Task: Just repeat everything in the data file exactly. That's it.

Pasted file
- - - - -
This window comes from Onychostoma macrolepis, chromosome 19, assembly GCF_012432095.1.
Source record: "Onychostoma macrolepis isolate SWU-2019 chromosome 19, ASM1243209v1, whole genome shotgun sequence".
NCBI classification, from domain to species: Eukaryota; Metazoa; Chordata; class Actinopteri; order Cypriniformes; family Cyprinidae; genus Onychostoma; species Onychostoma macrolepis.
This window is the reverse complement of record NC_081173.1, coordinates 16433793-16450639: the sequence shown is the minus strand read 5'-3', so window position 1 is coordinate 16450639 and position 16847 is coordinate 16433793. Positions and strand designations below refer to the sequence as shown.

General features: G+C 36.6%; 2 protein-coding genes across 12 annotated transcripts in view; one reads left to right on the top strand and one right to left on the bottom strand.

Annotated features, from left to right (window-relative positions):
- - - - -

This window comes from Onychostoma macrolepis, chromosome 19, assembly GCF_012432095.1.
Source record: "Onychostoma macrolepis isolate SWU-2019 chromosome 19, ASM1243209v1, whole genome shotgun sequence".
NCBI classification, from domain to species: Eukaryota; Metazoa; Chordata; class Actinopteri; order Cypriniformes; family Cyprinidae; genus Onychostoma; species Onychostoma macrolepis.
This window is the reverse complement of record NC_081173.1, coordinates 16433793-16450639: the sequence shown is the minus strand read 5'-3', so window position 1 is coordinate 16450639 and position 16847 is coordinate 16433793. Positions and strand designations below refer to the sequence as shown.

General features: G+C 36.6%; 2 protein-coding genes across 12 annotated transcripts in view; one reads left to right on the top strand and one right to left on the bottom strand.

Annotated features, from left to right (window-relative positions):